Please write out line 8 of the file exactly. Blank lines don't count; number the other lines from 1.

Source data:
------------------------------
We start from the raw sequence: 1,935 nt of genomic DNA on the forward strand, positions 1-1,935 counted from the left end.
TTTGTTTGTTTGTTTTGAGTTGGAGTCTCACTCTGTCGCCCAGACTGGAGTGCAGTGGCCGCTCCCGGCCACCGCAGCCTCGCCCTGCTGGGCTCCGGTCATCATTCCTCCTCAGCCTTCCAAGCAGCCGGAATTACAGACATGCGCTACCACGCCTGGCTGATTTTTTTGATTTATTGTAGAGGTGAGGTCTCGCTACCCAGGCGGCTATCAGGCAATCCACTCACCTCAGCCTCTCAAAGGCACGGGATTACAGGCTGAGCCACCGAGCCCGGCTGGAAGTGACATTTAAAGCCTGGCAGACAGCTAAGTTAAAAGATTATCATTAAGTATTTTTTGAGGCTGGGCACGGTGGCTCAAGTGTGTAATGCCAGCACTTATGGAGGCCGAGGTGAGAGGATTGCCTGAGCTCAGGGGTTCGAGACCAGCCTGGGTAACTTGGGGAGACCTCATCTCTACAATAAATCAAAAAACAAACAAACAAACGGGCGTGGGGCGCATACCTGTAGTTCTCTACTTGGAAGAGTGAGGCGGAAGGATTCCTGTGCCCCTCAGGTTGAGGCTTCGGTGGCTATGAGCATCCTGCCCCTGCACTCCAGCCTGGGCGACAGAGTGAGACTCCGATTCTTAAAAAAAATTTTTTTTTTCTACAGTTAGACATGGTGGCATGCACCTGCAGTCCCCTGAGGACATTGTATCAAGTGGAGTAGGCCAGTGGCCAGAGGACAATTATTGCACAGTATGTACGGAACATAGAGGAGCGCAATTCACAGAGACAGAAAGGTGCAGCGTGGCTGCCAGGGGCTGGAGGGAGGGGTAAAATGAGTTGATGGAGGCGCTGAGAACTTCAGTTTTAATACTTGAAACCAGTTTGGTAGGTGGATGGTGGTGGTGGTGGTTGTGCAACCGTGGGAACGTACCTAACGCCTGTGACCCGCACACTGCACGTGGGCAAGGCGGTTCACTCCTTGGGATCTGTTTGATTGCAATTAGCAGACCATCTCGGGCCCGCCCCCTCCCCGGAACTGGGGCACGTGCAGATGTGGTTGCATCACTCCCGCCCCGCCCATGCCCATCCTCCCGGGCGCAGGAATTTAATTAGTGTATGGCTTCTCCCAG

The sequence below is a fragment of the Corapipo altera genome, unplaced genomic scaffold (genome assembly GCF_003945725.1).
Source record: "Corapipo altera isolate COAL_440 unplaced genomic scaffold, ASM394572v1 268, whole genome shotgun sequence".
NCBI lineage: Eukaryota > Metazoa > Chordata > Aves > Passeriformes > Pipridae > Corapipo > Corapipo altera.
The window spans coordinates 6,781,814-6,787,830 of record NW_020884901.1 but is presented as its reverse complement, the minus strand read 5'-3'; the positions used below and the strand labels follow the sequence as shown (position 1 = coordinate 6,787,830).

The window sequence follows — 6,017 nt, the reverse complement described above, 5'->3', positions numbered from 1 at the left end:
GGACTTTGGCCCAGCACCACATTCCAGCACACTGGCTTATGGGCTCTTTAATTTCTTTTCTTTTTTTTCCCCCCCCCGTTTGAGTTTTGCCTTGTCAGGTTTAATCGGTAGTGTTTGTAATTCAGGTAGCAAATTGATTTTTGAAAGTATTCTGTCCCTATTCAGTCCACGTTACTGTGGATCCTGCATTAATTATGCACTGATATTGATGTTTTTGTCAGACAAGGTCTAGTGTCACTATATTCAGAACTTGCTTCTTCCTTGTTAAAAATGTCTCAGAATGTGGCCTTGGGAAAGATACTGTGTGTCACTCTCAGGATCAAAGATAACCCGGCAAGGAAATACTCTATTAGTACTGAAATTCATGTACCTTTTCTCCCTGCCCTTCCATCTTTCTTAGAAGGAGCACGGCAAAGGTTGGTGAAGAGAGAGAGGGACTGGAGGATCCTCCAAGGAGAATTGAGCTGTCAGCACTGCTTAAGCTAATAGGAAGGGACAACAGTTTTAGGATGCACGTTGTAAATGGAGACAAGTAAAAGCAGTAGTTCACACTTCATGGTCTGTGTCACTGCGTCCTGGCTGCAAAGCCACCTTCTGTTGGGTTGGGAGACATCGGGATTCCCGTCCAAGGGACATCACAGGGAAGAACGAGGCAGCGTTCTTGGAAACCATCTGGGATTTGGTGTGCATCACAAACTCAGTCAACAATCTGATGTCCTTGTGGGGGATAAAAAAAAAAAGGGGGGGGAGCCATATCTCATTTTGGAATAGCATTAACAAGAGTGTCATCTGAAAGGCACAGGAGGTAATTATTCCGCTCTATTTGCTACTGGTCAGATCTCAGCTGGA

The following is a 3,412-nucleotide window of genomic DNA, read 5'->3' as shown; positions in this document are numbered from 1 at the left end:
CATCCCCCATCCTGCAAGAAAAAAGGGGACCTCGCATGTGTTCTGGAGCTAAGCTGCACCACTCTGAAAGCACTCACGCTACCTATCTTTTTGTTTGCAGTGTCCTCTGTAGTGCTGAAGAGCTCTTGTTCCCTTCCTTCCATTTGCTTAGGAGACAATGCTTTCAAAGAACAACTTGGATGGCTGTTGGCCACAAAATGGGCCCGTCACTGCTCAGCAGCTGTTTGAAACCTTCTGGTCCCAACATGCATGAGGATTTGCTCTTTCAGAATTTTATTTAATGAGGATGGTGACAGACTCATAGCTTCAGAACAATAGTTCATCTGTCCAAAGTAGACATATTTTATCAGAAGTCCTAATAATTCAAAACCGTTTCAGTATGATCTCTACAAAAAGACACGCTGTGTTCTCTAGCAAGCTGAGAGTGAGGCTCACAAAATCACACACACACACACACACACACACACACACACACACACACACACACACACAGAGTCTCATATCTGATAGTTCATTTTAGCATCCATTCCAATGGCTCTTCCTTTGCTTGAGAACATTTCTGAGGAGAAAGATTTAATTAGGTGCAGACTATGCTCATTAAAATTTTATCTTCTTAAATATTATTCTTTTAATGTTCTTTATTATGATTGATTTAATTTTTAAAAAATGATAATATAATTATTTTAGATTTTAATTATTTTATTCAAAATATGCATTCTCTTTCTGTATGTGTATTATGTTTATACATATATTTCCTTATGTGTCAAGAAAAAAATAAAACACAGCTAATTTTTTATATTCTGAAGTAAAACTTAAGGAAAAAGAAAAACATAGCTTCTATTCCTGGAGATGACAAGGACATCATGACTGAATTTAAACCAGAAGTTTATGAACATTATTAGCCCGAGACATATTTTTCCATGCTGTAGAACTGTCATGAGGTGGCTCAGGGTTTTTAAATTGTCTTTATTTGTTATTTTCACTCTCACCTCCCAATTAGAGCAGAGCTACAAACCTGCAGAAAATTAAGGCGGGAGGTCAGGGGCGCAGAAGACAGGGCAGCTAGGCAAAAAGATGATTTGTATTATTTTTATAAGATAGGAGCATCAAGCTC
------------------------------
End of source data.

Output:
GGACTTTGGCCCAGCACCACATTCCAGCACACTGGCTTATGGGCTCTTTAATTTCTTTTCTTTTTTTTCCCCCCCCCGTTTGAGTTTTGCCTTGTCAGGTTTAATCGGTAGTGTTTGTAATTCAGGTAGCAAATTGATTTTTGAAAGTATTCTGTCCCTATTCAGTCCACGTTACTGTGGATCCTGCATTAATTATGCACTGATATTGATGTTTTTGTCAGACAAGGTCTAGTGTCACTATATTCAGAACTTGCTTCTTCCTTGTTAAAAATGTCTCAGAATGTGGCCTTGGGAAAGATACTGTGTGTCACTCTCAGGATCAAAGATAACCCGGCAAGGAAATACTCTATTAGTACTGAAATTCATGTACCTTTTCTCCCTGCCCTTCCATCTTTCTTAGAAGGAGCACGGCAAAGGTTGGTGAAGAGAGAGAGGGACTGGAGGATCCTCCAAGGAGAATTGAGCTGTCAGCACTGCTTAAGCTAATAGGAAGGGACAACAGTTTTAGGATGCACGTTGTAAATGGAGACAAGTAAAAGCAGTAGTTCACACTTCATGGTCTGTGTCACTGCGTCCTGGCTGCAAAGCCACCTTCTGTTGGGTTGGGAGACATCGGGATTCCCGTCCAAGGGACATCACAGGGAAGAACGAGGCAGCGTTCTTGGAAACCATCTGGGATTTGGTGTGCATCACAAACTCAGTCAACAATCTGATGTCCTTGTGGGGGATAAAAAAAAAAAGGGGGGGGAGCCATATCTCATTTTGGAATAGCATTAACAAGAGTGTCATCTGAAAGGCACAGGAGGTAATTATTCCGCTCTATTTGCTACTGGTCAGATCTCAGCTGGA